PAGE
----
The Use of Gongs for Meditation

The significance of meditation in today’s world should never be underestimated. It is actually growing more each day, as our modern lifestyle is becoming more and more conducive to stress and problems than the other way around. Perhaps it is the very hectic nature of life today, where it has become so fast paced that we can sometimes be lost in its intricacies and ever confusing situations. It can also be blames on the unprecedented deluge of information that our modern world has allowed and is making us experience every moment. Never before had we have to deal with so much, and it can definitely leave one confused and even disoriented. Good thing there’s meditation to provide some help and some long sought answers for us.

Meditation Gongs: Call for Inner Calm, Peace

There are many different types of meditation. It provides us with answers to questions that we have long had within our minds and hearts. It also connects us with the past as meditation was developed in ancient times by wise men who have found enlightenment and who sought to teach and enlighten the world then and those who would follow. For that we should be forever thankful. In some forms of meditation, some implements are used, like gongs for meditation. It is a familiar fixture in Buddhist and Tibetan meditation practices and serves as an instrument to signal to the believer that a return to the moment, to the awareness of himself and of the universe in a simultaneous manner, is needed. It draws the believer, the practitioner towards attaining the higher state of consciousness that is the ultimate benefit of meditation.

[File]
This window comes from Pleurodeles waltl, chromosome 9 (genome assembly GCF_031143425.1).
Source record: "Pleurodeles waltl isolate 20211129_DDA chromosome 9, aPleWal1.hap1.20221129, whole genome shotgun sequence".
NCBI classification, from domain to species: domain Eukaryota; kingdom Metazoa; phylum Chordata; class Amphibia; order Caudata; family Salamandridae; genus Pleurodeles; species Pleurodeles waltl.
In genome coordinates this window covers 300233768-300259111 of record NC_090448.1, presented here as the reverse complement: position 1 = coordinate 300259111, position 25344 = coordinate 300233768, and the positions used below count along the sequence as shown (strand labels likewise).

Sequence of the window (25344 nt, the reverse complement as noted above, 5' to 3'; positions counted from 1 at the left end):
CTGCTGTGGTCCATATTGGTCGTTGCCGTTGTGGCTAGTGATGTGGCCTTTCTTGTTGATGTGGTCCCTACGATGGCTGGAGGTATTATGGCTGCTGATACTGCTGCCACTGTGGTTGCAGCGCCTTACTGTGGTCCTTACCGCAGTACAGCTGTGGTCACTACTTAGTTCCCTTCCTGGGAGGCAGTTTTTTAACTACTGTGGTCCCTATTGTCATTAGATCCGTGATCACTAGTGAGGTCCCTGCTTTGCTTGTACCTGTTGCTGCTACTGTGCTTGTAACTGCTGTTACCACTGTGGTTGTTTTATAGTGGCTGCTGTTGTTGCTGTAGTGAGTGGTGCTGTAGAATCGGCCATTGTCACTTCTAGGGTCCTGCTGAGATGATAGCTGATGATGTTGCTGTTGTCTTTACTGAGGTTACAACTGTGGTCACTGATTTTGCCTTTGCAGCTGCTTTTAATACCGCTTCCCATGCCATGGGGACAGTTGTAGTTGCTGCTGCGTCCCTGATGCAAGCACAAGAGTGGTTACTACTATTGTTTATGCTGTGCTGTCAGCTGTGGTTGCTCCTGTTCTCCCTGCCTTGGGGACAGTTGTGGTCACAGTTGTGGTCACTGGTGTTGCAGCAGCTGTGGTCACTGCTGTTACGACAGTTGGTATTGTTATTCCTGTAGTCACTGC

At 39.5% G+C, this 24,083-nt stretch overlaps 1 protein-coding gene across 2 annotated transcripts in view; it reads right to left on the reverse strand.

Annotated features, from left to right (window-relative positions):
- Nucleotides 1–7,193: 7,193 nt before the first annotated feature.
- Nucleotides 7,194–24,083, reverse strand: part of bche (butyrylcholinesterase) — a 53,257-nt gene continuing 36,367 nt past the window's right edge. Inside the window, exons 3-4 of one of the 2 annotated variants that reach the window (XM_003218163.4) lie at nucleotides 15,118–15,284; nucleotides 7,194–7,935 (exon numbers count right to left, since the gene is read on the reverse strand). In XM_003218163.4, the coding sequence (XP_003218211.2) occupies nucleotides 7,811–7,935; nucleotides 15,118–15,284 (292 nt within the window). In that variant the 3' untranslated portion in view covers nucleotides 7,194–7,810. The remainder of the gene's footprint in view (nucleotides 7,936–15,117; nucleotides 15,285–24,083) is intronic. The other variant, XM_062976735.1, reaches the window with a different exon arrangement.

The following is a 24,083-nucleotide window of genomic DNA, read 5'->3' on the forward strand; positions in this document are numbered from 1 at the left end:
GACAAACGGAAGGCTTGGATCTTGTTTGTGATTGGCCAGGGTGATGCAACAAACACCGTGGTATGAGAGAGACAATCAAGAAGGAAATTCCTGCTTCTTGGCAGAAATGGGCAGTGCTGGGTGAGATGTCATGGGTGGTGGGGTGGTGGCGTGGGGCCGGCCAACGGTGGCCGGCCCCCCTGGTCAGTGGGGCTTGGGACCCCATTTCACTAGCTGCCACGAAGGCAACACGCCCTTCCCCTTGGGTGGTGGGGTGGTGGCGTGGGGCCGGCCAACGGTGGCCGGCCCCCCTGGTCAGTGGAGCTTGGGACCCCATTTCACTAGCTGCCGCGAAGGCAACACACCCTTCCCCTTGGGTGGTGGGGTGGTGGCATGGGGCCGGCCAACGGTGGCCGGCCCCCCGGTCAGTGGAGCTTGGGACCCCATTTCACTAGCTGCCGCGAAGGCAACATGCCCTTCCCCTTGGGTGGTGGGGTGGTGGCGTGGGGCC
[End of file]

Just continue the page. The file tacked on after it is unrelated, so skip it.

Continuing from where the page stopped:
Two Kinds of Meditation Gongs

There are two distinct types of gongs for meditation, the suspended gongs and the bowls, which are also known as the singing bowls. Gongs can be made from copper, bronze, and other types of metals, including precious metals like gold and silver, and those are usually the antique ones.

• Suspended Gongs – A suspended gong is usually hung between two poles. The suspended gong for meditation is “invited” – the term used for sounding the gong, by either a monk or a nun with the use of a felt covered mallet. This is done through tapping the surrounding circular area of the gong’s center. Vibration of the gong then ensues. This vibration is then followed by the ones meditating, usually in silence.

• Singing Bowls – The singing bowl is invited through the use of a soft headed mallet that is tapped along and around the edge of the bowl. Resulting sound is then also followed by those who are meditating, guiding them through their quest for spiritual enlightenment, and for some, just plain relief fro m everyday stress.